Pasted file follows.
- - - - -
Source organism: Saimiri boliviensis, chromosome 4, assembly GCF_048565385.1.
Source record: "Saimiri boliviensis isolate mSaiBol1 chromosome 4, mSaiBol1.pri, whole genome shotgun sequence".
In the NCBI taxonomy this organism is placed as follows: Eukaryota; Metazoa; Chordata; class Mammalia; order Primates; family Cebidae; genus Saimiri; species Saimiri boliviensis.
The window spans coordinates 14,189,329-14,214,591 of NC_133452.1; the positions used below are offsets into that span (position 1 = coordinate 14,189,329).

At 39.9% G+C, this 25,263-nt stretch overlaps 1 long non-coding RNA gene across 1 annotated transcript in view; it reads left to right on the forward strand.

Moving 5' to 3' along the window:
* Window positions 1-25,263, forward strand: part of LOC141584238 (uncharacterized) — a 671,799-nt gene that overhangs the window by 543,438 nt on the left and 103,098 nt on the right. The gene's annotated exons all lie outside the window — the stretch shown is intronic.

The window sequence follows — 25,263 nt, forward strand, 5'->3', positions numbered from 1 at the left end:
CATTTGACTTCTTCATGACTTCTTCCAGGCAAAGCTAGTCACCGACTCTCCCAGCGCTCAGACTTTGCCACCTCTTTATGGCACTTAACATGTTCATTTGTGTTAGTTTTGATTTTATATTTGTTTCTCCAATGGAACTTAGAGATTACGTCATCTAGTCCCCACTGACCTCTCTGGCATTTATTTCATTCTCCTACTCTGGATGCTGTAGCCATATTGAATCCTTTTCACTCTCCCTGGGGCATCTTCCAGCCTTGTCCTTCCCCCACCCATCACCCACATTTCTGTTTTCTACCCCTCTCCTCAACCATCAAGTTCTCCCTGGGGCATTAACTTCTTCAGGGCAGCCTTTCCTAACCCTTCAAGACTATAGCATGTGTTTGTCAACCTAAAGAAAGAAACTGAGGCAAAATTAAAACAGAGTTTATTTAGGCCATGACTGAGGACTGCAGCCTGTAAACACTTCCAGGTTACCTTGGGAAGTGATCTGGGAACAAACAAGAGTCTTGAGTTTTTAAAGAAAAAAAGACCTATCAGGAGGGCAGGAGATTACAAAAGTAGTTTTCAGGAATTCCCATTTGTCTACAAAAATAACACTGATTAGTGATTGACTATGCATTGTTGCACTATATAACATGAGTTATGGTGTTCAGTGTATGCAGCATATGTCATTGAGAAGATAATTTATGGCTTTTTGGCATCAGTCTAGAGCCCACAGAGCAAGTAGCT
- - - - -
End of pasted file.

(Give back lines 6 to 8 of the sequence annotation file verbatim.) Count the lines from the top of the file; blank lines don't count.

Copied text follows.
Moving 5' to 3' along the window:
* Window positions 1-25,263, forward strand: part of LOC141584238 (uncharacterized) — a 671,799-nt gene that overhangs the window by 543,438 nt on the left and 103,098 nt on the right. The gene's annotated exons all lie outside the window — the stretch shown is intronic.

The window sequence follows — 25,263 nt, forward strand, 5'->3', positions numbered from 1 at the left end: